I am French and I just read your page on French highways, which I found very interesting. It is always nice and fun to see the point of view of other people on your own highway system.

Route pour Automobiles

The motorway-like roadways, indicated by a car on a blue backround, are called route pour automobiles in French, and more commonly voie express. They may be a 4 lanes divided highway or a single carriageway. They are always limited access. The speed limit is 110 km/h on dual carriageways and 90 km/h on single carriageways. The government tends more and more to built them today instead of motorways, and God only knows why (probably because of lower costs, and that people seem to have an allergy to the word "motorway").

French roads classification

Autoroute (A+number) - designate the "autoroutes", or motorway. Usually single or double digit. The 3 digit Autoroutes are usually connecting two Autoroutes or are bypasses or urban motorways.

Routes Nationales (N+number). Those are government maintained highways. Today, they are being transformed into Routes Departementales, especially the ones that are doubled by a motorway. This is again a question of maintainance cost.

Routes Departementales (D+number). Those highways depend on the departements, an administrative division of France (Region->Departement). Their condition depends on how rich the departement is...

Routes Communales/Vicinales (C+number, V+number). Those are the lowest category of roads, depending on the municipalities. Their numbers are not usually posted. They are local roads.

A Little History of Roads

The first roads were built by the Romans, and were called by names (Via Domitia, etc). In the Middle Ages, they often were dirt roads. Under Henri of Navarre and especially Louis XIV the Sun King, a developed network of highways was built, and most were paved. This was done under the impulsions of two ministers: Sully, and Colbert. But the project was not realized to its full extent, and was left unfinished for economical reasons (France was bankrupted by Louis XIV, due to his wars and his excessive spendings on building castles). The work restarted under Napoleon, who numbered them. They were called Routes Imperiales, abbreviated to RI. Then the network of roads slowly evolved until the 1920s, where the first roads like the RN7 (Paris-Nice) were paved with asphalt.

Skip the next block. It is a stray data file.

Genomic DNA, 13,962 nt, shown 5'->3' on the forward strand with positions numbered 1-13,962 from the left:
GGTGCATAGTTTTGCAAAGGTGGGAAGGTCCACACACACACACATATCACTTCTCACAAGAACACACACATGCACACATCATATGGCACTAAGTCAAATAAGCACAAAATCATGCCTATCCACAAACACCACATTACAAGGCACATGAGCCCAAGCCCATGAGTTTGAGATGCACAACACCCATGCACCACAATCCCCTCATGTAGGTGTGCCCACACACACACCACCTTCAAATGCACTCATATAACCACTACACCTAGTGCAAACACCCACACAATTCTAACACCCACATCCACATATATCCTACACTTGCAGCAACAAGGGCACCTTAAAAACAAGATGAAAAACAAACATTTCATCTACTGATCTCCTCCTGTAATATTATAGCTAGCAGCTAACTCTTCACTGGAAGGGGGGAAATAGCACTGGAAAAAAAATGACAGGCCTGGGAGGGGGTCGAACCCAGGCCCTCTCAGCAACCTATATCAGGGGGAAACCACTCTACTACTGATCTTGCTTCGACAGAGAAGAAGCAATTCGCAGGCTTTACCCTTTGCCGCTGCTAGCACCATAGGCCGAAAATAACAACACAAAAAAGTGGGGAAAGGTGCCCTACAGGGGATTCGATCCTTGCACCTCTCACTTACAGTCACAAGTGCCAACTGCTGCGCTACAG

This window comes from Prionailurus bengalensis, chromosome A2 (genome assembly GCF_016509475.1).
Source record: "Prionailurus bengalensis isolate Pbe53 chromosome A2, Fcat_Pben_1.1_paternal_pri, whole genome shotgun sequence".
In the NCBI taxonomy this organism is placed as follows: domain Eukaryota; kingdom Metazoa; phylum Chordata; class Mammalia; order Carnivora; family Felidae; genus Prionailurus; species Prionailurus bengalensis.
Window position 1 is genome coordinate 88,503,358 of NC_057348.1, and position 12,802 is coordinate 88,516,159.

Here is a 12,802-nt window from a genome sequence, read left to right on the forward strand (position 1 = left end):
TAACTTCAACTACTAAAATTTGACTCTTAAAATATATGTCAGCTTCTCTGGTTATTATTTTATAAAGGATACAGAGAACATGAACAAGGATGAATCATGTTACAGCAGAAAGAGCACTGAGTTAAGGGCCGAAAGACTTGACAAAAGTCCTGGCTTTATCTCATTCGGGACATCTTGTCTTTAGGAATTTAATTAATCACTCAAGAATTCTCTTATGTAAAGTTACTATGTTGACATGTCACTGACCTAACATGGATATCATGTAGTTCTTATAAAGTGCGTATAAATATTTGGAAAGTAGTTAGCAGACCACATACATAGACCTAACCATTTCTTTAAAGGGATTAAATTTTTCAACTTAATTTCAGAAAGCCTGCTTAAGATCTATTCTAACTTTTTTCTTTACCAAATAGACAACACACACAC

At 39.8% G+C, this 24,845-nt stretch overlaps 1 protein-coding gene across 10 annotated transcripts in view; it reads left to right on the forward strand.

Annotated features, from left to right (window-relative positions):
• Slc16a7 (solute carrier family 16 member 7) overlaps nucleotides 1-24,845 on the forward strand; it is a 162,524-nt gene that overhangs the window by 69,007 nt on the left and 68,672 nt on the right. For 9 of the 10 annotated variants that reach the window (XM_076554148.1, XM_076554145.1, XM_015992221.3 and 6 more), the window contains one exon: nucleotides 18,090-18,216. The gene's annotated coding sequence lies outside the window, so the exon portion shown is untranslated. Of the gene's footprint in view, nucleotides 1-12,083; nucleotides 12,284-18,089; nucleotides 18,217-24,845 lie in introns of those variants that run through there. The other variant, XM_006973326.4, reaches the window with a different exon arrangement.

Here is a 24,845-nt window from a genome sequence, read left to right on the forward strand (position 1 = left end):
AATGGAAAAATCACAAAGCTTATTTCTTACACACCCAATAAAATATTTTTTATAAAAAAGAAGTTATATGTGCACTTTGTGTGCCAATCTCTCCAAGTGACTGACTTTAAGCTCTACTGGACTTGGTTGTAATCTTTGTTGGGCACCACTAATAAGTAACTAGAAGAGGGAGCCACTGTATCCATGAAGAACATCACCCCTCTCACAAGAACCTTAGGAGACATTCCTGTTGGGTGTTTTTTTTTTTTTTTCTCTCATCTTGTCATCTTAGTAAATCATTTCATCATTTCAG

Work on France's first motorway, the Autoroute de l'Ouest (today part of the A13, from Paris to Orgeval) began in the 1920s but was completed in 1948, due to WWII. The Autoroute du Sud was then constructed to Fontainebleau in the early 50s (part of the A6), along with the Autoroute du Nord (A1). By 1975, one could go from Lille to Marseille without living the Autoroute.

Christine has a warning for visitors to France:

Priority to the right at the entrance to a roundabout is tending to be phased out, but priority to the right on ordinary roads still exists everywhere in France, unless marked otherwise. Priority to the right exists on the Boulevard Peripherique in Paris for expample. Drivers should be aware of this and not encouraged to ignore it (although I'd be the first to admit that it's an incredibly dangerous and stupid rule).

I've heard that the UK Automobile Association is saying that priority to the right is almost non-existant, but what do they know? I live here and I can tell you that it's in the Code de la Route, part of the driving test, and still practiced everywhere. Ignore it at your peril! And if anyone can find why this stupid rule was brought in I'd be happy to hear from them.

Stuart uncovers some former N-roads:

The numbering of D-roads can be complicated and they do change over Department boundaries. Over time and as the Autoroute network has grown, a number of the centrally maintained N-roads have been handed over to local control and reclassified as D-roads. In these cases, the end of the old N-road number is maintained with a new prefix. For instance the old N6 and N7 south east of Paris have recently been downgraded, and are generally the D906 and D907, though the number varies from place to place.